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Surface faulting is, together with strong ground shaking, a hazard associated with major earthquake
faults. Assessing surface faulting potential of a given active tectonic structure is a fundamental
prerequisite to adequately plan the use of territories and to perform new constructions, in order
to act practices aimed to mitigate the associated risk. Assessing the surface faulting potential
represents also ground for correctly performing re-construction and retrofitting of buildings and
infrastructures during post-earthquake activities. We investigated a branch of a major seismogenic
normal fault in the central Apennines of Italy, the Campi-Preci fault, along which the monumental
Sant’Eutizio Abbey is located. The medieval Abbey is one of the most important cultural/religious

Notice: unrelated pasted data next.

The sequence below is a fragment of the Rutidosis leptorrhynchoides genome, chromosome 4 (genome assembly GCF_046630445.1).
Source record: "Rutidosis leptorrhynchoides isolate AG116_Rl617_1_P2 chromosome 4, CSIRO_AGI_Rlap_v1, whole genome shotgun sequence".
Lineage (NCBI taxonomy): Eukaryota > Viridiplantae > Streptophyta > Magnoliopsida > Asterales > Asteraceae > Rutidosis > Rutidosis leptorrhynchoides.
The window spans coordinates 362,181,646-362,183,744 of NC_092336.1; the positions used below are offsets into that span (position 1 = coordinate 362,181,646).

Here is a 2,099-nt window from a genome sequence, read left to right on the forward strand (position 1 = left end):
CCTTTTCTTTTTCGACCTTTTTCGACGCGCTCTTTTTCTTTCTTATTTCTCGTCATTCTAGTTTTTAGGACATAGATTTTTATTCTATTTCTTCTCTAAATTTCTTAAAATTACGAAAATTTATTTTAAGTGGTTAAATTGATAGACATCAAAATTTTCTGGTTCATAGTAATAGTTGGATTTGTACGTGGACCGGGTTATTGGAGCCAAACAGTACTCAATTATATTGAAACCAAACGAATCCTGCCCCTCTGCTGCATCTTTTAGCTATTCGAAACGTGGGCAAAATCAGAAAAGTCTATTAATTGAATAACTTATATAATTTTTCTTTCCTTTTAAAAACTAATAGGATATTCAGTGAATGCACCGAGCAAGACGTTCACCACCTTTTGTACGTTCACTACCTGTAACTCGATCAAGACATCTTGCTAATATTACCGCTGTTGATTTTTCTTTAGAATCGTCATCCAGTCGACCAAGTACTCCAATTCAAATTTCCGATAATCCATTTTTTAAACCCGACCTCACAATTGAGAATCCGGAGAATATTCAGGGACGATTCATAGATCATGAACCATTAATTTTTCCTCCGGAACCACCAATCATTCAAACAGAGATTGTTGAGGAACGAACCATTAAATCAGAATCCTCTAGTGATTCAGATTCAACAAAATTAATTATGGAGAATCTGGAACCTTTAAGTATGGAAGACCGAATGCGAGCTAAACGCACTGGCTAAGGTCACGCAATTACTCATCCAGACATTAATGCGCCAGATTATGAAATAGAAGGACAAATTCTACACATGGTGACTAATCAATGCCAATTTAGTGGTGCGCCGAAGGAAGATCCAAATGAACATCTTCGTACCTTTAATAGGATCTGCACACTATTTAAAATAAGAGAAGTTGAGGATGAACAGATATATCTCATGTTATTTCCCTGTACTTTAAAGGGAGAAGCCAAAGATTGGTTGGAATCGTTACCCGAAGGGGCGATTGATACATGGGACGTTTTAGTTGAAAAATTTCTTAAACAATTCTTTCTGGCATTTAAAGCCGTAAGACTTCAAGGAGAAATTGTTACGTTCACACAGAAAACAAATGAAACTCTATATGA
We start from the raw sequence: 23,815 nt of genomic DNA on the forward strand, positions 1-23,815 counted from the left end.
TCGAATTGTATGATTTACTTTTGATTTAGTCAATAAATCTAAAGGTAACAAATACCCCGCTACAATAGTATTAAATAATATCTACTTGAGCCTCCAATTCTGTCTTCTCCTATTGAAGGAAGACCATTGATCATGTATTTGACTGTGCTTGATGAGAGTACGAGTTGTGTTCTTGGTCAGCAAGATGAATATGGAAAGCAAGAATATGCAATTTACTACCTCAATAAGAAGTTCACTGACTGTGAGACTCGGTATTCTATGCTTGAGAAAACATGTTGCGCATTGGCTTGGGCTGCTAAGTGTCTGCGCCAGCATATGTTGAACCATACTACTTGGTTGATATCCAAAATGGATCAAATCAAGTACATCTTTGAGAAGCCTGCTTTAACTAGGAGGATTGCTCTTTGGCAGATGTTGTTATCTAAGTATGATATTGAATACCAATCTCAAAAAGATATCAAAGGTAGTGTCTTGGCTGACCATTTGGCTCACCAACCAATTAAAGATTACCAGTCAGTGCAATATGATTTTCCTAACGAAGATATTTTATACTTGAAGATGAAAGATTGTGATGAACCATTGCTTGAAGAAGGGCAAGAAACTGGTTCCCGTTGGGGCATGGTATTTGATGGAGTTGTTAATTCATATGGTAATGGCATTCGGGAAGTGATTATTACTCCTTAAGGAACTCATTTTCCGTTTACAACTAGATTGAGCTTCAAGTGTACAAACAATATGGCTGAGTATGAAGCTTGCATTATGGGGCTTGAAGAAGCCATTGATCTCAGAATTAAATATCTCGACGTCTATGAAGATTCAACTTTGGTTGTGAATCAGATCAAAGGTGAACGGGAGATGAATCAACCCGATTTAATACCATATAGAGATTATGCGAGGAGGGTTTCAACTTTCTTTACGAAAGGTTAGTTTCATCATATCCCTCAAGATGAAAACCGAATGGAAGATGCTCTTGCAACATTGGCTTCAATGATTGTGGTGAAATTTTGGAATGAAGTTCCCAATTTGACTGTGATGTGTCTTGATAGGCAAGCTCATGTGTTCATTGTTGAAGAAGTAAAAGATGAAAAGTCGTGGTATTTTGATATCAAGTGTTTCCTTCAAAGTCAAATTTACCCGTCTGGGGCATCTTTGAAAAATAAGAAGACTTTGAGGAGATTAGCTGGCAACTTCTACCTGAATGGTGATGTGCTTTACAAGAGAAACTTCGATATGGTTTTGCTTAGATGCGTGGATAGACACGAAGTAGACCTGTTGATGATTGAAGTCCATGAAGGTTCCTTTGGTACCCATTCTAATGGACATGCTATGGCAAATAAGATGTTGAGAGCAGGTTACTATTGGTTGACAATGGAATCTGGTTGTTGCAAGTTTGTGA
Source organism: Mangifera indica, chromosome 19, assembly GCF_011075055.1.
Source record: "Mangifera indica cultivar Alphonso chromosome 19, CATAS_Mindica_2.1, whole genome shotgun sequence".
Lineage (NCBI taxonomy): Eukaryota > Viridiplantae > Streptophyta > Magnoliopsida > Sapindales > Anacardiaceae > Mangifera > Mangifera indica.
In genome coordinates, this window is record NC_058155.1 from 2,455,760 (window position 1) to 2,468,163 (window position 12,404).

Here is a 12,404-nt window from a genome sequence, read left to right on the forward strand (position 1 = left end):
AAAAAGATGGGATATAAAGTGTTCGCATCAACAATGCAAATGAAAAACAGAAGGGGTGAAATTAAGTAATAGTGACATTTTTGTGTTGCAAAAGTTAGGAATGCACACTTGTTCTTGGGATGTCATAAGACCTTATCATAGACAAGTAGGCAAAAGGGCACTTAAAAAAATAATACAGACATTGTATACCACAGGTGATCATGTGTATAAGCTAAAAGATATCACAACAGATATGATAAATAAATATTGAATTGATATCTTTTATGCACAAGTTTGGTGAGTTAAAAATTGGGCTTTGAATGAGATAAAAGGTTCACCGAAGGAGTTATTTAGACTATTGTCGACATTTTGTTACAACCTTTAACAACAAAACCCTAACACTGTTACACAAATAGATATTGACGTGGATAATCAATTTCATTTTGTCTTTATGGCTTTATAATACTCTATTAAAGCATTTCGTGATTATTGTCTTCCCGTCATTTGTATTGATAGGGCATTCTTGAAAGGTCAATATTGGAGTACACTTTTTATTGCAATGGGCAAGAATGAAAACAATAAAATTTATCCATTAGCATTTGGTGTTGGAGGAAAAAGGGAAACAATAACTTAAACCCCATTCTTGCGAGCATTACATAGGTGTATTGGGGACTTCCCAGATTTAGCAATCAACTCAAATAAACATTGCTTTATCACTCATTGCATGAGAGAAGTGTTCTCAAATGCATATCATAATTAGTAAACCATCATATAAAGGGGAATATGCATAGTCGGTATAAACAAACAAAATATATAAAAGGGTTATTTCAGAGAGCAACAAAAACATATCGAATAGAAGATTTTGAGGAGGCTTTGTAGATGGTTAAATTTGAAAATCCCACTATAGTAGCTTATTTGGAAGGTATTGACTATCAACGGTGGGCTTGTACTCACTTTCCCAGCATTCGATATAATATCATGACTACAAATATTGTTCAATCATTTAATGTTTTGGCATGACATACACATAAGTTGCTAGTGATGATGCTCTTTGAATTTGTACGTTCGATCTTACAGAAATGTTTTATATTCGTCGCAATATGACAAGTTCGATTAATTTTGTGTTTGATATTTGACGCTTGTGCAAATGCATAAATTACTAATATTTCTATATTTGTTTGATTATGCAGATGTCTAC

edifices of the central Apennines, heavily damaged by the MW 6.5 October 30, 2016, earthquake,
focused a few km to the south. Our study, based on field geological, geomorphological and structural
survey and trenching investigations revealed that I) the trace of the Campi-Preci active fault
branch is not actually located where presently reported in the available literature, II) the supposed
morpho-tectonic features (basically, some km-long scarp carved on the Meso-Cenozoic carbonate
bedrock), that suggested the presence of the fault segment in the area of the Sant’Eutizio Abbey,
are not related to the active fault but are probably associated to a presently inactive reverse fault
and III) the Sant’Eutizio Abbey is likely not potentially affected by primary surface faulting. Our
work highlights that only a comprehensive multidisciplinary approach allows to correctly assess
surface faulting potential in both seismotectonic and engineering perspectives.
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